There are many possible reasons for this.
Newly pregnant women are frequently not in a state of mind where they are at all interested in battling their nicotine addiction.
It is as if the time to stop was imposed on them.
Moreover, pregnancy is a time of great upheaval for many women, who often face many stressful life changes simultaneously.
Rather than just targeting pregnant women, it makes sense to focus our attention on all young women, many of whom will of course go on to have children in the near future.
This gives future mothers the chance to stop smoking when it suits them, not just to tie in with a government target.
Focus on future mothers
Helping a young woman quit smoking is likely to be a multiple success. If she does stop in the long-term, not only she, but all her future children will gain health benefits.
Every time a young woman who smokes comes to see me, I tell her about the support and treatment options available to help her give up, and I explain how much more effective they are than trying to give up by will-power alone.
For any smoker it is important not to tell them to stop because most know they should. What they need, but do not know, is how best to stop - that is, with treatment from a trained smoking-cessation adviser.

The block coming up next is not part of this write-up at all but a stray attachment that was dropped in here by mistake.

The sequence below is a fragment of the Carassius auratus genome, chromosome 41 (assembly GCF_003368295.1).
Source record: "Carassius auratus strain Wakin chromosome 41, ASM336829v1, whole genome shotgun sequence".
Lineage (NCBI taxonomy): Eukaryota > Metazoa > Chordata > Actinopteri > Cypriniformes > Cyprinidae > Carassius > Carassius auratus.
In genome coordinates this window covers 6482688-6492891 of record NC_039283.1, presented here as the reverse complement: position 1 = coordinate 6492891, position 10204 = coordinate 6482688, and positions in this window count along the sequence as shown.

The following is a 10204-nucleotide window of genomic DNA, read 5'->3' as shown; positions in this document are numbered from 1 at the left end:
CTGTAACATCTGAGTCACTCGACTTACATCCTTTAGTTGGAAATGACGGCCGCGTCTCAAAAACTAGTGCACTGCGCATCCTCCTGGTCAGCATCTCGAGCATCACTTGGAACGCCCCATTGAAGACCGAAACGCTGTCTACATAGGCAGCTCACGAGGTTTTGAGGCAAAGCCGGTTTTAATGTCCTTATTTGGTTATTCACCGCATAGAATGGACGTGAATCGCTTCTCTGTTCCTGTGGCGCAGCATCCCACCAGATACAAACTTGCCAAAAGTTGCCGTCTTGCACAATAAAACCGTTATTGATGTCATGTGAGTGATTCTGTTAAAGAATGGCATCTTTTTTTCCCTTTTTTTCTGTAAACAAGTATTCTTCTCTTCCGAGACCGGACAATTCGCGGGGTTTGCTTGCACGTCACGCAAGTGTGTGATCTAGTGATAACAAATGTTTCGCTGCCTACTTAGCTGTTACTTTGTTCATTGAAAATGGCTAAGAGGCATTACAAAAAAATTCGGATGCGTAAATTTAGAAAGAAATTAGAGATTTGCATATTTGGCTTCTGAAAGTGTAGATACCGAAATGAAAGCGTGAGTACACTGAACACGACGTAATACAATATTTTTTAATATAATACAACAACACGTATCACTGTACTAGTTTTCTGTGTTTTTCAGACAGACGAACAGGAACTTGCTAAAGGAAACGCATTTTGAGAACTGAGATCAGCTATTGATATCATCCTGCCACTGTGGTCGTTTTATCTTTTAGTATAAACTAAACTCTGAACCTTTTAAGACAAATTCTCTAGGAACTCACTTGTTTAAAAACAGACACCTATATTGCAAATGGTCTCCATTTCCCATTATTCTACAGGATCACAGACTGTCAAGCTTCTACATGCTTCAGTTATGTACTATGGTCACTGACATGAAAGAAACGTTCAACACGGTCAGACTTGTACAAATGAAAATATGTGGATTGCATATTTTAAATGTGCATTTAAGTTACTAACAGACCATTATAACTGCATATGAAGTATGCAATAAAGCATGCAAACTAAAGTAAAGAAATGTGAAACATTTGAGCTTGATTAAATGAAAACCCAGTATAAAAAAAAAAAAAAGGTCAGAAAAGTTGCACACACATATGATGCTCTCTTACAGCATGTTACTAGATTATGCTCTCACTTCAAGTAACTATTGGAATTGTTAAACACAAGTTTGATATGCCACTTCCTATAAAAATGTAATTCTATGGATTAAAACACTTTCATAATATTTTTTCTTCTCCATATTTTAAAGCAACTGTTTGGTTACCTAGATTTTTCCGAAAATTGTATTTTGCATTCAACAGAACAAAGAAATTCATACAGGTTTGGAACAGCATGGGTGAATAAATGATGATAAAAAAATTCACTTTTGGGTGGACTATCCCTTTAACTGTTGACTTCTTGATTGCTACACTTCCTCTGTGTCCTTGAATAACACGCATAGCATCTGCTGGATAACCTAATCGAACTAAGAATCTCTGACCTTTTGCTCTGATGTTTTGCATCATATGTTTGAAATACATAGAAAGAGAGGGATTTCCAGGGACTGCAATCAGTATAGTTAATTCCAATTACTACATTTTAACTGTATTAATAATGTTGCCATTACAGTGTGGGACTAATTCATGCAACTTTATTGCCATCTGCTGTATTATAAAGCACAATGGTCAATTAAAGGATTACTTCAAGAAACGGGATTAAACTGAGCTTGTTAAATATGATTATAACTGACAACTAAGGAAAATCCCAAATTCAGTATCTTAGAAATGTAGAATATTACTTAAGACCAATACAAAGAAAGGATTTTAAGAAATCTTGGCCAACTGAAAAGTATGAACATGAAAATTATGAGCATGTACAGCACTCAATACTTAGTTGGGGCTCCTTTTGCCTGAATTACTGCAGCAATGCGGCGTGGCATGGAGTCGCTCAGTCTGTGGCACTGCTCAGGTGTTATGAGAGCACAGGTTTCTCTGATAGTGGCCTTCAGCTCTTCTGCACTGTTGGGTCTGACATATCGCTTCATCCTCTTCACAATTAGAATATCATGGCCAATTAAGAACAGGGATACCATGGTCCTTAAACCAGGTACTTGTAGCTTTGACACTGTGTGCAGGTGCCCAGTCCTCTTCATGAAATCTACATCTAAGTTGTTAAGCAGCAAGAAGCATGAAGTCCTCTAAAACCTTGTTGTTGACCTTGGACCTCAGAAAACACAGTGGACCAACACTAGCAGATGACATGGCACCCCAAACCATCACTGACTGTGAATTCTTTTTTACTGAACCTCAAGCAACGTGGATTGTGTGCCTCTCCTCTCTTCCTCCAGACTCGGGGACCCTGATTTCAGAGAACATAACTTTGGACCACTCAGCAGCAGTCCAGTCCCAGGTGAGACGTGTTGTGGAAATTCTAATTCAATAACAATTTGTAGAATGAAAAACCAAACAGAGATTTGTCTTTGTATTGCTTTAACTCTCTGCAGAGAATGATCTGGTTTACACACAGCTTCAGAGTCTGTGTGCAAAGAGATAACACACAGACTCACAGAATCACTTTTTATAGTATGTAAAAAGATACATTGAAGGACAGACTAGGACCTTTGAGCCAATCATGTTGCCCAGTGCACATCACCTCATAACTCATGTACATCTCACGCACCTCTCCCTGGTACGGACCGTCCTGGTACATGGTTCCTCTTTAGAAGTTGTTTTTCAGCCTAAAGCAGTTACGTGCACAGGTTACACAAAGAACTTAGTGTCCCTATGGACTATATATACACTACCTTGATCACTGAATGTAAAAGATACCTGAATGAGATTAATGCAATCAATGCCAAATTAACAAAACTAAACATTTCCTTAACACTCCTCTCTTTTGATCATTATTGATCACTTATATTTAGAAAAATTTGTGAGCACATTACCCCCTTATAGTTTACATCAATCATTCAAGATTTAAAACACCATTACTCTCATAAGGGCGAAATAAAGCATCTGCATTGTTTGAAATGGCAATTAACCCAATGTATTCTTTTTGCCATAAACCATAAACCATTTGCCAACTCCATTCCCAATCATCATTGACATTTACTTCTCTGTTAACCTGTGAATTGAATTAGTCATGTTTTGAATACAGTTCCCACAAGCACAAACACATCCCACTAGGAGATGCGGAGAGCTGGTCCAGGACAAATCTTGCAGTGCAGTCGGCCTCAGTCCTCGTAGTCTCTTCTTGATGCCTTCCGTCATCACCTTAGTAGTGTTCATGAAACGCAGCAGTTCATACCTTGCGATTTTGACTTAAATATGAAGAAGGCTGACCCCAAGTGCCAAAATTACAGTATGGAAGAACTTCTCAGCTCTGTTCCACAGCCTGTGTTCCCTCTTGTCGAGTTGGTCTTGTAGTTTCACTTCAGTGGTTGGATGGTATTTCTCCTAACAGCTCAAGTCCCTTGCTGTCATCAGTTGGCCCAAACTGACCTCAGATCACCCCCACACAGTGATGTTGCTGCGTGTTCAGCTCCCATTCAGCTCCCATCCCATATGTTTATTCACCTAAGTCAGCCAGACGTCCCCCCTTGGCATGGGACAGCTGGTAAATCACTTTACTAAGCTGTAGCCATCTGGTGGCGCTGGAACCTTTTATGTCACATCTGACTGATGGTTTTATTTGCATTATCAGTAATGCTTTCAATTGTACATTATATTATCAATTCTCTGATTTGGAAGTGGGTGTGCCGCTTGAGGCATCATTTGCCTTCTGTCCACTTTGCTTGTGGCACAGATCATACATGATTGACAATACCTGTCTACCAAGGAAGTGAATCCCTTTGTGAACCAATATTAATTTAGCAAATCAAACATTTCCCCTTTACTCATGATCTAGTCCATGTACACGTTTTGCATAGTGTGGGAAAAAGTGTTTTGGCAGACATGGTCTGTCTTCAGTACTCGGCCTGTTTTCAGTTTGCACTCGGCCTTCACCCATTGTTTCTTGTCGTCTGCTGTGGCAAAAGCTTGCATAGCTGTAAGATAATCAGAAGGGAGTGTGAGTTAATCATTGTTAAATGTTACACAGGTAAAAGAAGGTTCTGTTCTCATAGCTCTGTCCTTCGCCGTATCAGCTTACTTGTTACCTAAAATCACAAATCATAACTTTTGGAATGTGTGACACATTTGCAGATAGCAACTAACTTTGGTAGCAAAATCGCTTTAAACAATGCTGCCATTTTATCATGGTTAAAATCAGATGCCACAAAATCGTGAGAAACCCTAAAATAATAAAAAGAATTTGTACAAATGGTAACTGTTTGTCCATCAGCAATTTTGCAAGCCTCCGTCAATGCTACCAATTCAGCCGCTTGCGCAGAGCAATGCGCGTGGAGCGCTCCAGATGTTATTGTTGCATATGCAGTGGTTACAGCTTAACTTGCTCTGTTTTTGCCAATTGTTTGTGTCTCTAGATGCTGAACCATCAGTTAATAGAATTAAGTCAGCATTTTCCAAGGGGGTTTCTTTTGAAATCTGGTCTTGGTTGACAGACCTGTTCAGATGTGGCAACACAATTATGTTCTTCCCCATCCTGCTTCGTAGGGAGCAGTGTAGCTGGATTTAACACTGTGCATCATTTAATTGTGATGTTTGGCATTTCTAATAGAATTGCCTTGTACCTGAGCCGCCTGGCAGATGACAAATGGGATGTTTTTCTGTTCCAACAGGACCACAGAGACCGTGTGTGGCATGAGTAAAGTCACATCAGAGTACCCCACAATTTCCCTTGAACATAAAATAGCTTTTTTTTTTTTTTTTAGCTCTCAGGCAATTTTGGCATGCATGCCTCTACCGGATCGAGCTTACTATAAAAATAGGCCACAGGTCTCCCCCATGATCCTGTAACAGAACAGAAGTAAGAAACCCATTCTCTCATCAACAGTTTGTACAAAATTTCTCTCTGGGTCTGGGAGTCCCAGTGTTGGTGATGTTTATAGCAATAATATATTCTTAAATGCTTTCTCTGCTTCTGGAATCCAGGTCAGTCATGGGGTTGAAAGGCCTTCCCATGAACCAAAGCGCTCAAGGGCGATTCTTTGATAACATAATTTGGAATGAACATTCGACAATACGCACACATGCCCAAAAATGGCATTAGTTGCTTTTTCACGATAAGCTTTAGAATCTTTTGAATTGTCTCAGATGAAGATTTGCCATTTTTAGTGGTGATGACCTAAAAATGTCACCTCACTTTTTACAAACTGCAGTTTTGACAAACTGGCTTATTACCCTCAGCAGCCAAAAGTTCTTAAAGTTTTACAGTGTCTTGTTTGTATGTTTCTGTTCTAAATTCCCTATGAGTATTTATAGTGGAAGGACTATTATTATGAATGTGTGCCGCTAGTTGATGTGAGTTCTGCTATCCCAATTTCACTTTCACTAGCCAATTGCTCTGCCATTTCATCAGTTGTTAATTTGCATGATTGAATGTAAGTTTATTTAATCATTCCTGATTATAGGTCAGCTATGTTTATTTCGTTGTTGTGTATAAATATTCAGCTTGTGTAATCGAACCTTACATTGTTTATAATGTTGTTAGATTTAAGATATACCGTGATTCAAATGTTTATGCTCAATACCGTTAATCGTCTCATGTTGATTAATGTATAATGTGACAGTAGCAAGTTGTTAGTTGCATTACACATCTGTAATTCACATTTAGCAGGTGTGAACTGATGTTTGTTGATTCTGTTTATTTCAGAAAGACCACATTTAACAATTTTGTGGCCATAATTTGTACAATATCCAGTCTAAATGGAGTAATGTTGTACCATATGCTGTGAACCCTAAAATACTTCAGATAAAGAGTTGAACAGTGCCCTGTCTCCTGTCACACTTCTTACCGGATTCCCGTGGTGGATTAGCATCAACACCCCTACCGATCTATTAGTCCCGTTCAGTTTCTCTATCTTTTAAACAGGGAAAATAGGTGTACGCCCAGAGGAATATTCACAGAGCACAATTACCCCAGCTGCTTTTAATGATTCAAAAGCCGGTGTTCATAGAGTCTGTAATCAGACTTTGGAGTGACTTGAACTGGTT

For the record, giving up by will-power alone works in about 2-3 per cent of cases, while giving up with the help of treatments and support from a trained smoking-cessation adviser is up to 10 times as effective. As GPs, we see smokers several times each year, and if we take this positive approach each time they come in for a consultation, there is a very good chance of catching them at the right moment, when they are most ready to give up.
Raising the issue need not take more than a few seconds at the end of a consultation, but is probably the most effective use of time in general practice.
This 'right moment' might often come when a woman is planning to have a child, because women at this stage are often a highly motivated group and may be very interested in smoking cessation.
A special advantage in this group is that if their partner also smokes there is a ready-made 'quit buddy' who can try to stop at the same time.
This is known to improve chances of success, and if they do go on to have a child you have effectively treated three people at the cost in effort and NHS money of a single quit attempt.
Rewards for the GP
I find helping young women to give up smoking before they become pregnant is one of the most satisfying things I do in general practice.
Some of the rewards are obvious: the children suffer less from the problems associated with smoking in pregnancy and after birth.
Another, less obvious reward is that patients are often most grateful to the person who helped them through the difficult task of giving up, which leads to an excellent long-term relationship.
Dr Bobak is a GP with a special interest in smoking cessation in Wandsworth, London
September is pregnancy health month. For more information see www.tommys.org
This article was originally published in MIMS Women's Health. To register go to www.healthcarerepublic.com/womenshealth